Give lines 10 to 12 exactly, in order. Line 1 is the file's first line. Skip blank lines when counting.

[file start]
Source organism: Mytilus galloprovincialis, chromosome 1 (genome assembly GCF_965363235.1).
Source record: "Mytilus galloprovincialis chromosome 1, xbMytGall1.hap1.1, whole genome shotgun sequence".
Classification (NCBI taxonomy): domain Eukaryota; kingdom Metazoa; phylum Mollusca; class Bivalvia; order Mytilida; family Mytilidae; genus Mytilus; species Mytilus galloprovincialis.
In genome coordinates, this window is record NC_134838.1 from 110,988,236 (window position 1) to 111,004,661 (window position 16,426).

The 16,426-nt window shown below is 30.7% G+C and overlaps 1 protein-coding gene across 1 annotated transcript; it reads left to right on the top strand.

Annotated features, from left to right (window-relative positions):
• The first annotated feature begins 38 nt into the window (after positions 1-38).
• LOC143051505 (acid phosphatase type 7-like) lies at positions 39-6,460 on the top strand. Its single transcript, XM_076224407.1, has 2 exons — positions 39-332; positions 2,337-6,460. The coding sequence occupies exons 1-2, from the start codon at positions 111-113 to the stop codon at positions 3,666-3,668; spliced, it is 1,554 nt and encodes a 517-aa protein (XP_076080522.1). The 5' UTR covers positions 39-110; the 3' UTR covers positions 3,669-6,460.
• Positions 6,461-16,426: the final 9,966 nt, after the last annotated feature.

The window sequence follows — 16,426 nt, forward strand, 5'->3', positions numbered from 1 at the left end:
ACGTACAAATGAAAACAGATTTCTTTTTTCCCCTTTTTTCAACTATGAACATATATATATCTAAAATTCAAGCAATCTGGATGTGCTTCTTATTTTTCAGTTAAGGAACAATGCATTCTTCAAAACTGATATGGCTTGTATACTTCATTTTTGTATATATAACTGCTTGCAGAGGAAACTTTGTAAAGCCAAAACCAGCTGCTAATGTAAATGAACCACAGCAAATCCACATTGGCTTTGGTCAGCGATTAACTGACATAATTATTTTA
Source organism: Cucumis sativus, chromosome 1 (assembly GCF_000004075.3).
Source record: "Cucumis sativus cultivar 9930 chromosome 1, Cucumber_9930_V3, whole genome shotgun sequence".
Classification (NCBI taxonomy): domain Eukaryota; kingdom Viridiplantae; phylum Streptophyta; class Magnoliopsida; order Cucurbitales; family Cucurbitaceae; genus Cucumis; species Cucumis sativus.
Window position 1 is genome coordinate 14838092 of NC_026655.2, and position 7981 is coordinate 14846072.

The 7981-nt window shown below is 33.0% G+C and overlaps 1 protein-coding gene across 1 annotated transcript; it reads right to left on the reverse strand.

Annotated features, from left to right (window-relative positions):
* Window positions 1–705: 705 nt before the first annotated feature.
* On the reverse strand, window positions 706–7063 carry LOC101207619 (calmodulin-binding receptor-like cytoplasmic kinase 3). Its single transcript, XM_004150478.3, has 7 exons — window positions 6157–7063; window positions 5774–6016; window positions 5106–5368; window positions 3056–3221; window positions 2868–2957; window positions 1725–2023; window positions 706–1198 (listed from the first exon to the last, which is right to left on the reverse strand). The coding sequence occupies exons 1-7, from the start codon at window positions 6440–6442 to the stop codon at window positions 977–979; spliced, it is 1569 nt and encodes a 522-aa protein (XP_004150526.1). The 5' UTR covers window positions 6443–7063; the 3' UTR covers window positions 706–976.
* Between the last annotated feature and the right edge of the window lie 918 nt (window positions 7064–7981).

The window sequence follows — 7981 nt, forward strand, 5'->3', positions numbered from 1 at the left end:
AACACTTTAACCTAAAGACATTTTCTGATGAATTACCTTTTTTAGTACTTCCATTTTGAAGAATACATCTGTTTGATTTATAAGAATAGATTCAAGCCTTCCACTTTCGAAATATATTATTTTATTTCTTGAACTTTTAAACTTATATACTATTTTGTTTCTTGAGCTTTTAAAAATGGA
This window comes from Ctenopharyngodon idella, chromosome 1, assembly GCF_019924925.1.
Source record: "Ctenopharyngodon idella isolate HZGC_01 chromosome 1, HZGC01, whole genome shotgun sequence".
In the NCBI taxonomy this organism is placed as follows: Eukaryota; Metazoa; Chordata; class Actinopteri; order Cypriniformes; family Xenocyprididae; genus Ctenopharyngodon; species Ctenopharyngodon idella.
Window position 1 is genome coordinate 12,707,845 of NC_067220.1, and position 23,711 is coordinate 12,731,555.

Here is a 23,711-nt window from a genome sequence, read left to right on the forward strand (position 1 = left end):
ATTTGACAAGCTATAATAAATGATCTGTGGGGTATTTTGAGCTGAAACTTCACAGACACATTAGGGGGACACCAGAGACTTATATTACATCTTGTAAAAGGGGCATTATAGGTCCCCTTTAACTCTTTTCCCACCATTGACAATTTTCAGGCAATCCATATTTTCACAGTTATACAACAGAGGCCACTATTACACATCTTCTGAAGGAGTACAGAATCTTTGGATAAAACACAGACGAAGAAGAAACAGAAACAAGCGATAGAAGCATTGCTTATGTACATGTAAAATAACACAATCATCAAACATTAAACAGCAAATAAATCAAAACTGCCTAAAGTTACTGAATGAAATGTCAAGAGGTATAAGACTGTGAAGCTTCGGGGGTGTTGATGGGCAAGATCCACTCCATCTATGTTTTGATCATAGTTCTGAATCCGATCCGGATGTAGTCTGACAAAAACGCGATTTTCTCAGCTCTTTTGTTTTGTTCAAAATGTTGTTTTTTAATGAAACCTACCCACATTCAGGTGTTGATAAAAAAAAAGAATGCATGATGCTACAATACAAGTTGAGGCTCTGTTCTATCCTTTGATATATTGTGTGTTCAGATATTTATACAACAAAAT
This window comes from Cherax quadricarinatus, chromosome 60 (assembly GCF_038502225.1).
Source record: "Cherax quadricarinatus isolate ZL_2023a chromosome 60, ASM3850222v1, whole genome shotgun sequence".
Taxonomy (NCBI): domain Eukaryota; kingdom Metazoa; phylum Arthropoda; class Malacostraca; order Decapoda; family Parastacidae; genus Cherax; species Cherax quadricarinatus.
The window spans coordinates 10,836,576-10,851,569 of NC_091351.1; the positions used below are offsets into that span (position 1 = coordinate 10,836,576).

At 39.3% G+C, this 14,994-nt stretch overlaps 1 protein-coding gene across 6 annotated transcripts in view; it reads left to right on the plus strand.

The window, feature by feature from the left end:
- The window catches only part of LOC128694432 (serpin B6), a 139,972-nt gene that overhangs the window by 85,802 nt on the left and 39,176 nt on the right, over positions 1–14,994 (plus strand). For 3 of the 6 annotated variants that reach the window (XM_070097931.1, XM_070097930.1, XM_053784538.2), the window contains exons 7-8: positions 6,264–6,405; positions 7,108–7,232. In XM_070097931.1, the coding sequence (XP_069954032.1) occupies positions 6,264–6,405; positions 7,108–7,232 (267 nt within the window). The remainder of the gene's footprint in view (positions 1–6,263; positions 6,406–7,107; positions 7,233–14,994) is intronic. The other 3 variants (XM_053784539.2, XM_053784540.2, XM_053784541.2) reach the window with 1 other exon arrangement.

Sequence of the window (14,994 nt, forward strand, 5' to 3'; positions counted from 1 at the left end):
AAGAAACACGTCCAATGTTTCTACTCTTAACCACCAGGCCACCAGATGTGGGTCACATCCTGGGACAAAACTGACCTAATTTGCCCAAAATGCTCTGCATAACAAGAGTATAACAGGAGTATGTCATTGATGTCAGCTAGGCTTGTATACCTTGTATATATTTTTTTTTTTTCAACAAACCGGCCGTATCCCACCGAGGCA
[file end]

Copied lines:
The window sequence follows — 16,426 nt, forward strand, 5'->3', positions numbered from 1 at the left end:
ACGTACAAATGAAAACAGATTTCTTTTTTCCCCTTTTTTCAACTATGAACATATATATATCTAAAATTCAAGCAATCTGGATGTGCTTCTTATTTTTCAGTTAAGGAACAATGCATTCTTCAAAACTGATATGGCTTGTATACTTCATTTTTGTATATATAACTGCTTGCAGAGGAAACTTTGTAAAGCCAAAACCAGCTGCTAATGTAAATGAACCACAGCAAATCCACATTGGCTTTGGTCAGCGATTAACTGACATAATTATTTTA
Source organism: Cucumis sativus, chromosome 1 (assembly GCF_000004075.3).